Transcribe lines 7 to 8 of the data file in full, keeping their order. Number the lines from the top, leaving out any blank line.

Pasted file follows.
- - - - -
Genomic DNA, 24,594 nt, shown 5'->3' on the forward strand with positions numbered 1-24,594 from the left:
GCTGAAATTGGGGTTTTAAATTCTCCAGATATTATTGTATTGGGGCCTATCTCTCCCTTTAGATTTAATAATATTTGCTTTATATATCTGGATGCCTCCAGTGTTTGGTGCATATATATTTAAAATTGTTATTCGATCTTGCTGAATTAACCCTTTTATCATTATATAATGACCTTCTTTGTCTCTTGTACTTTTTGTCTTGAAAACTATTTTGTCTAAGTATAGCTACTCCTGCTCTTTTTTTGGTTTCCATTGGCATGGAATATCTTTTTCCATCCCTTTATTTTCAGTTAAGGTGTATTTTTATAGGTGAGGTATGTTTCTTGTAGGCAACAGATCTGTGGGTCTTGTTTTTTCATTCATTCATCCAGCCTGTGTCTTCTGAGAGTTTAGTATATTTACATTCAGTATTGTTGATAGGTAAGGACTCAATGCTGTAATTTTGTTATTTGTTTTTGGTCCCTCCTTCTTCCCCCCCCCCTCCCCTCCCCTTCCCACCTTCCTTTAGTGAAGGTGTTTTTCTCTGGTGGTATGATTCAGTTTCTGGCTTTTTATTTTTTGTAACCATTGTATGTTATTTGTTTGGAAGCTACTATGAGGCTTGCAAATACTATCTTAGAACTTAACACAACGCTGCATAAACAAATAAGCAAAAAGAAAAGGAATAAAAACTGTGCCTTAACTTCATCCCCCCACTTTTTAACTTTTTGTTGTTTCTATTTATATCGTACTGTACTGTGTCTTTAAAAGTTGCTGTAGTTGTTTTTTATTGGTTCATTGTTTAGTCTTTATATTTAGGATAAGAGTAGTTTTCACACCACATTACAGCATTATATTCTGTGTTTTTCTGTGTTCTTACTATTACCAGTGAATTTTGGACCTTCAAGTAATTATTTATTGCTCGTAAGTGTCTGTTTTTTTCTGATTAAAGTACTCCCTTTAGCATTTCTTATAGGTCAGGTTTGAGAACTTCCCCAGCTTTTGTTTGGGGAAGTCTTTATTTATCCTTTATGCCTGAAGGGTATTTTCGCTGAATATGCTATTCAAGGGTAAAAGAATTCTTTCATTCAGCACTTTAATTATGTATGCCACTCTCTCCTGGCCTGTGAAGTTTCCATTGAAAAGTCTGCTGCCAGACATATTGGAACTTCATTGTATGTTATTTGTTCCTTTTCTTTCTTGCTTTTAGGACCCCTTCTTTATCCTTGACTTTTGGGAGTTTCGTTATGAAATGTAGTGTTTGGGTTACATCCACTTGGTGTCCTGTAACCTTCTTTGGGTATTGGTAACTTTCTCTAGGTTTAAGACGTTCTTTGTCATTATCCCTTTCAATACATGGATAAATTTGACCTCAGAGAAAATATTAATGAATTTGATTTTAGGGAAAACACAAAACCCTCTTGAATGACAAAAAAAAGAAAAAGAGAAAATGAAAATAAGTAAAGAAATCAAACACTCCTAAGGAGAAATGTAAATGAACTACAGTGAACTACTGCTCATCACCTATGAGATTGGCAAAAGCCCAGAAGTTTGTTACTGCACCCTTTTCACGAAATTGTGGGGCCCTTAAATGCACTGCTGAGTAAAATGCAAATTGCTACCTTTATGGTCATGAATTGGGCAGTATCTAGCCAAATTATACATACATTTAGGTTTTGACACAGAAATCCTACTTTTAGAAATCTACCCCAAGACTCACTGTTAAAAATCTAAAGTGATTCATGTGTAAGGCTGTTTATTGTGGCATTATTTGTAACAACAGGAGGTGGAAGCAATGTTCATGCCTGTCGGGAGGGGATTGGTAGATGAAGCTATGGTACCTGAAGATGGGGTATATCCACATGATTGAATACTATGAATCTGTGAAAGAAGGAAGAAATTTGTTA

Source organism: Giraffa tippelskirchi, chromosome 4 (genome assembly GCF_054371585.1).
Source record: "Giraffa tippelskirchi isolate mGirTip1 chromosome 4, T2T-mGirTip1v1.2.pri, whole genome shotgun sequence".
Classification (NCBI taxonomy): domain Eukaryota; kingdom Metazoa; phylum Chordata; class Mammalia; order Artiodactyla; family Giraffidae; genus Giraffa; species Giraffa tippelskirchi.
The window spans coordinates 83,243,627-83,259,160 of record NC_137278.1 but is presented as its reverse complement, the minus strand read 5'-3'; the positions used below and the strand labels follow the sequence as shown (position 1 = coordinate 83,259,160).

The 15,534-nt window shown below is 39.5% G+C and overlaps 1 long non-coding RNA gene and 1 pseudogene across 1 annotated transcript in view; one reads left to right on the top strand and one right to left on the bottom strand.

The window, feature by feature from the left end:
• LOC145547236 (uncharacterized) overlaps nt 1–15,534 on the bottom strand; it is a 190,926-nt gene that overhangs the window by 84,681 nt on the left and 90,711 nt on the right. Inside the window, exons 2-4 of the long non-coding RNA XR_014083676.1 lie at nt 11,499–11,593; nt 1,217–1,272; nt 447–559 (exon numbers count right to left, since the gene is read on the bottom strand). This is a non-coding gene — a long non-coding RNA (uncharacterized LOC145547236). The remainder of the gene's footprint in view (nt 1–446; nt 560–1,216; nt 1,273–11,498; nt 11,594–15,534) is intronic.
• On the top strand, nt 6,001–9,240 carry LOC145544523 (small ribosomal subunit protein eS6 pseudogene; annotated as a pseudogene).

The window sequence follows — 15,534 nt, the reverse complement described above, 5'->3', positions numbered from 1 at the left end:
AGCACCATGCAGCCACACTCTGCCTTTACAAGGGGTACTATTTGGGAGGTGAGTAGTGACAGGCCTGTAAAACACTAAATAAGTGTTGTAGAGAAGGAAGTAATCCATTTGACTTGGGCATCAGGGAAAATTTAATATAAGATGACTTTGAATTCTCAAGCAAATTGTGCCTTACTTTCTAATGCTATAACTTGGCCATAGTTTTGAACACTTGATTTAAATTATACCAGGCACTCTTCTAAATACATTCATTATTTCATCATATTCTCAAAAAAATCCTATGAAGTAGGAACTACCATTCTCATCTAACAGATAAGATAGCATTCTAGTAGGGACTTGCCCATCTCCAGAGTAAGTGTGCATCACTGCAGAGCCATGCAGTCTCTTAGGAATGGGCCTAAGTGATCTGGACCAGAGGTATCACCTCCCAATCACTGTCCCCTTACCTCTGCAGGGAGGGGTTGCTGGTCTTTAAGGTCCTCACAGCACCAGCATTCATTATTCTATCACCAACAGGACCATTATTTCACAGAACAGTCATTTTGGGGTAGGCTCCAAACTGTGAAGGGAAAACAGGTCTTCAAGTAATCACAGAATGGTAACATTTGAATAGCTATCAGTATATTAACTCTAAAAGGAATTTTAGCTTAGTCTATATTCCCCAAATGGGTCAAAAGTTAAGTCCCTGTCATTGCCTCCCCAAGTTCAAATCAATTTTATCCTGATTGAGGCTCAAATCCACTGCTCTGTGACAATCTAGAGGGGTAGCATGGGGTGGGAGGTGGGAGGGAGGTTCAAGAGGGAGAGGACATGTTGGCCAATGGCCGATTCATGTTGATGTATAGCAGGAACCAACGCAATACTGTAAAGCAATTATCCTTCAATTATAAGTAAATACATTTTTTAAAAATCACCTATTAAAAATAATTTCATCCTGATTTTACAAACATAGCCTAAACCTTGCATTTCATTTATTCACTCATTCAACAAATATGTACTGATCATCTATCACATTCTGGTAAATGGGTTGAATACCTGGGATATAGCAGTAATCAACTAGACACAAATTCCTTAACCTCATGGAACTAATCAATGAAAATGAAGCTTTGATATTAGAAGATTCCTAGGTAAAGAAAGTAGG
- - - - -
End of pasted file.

The 15,534-nt window shown below is 39.5% G+C and overlaps 1 long non-coding RNA gene and 1 pseudogene across 1 annotated transcript in view; one reads left to right on the top strand and one right to left on the bottom strand.

The window, feature by feature from the left end: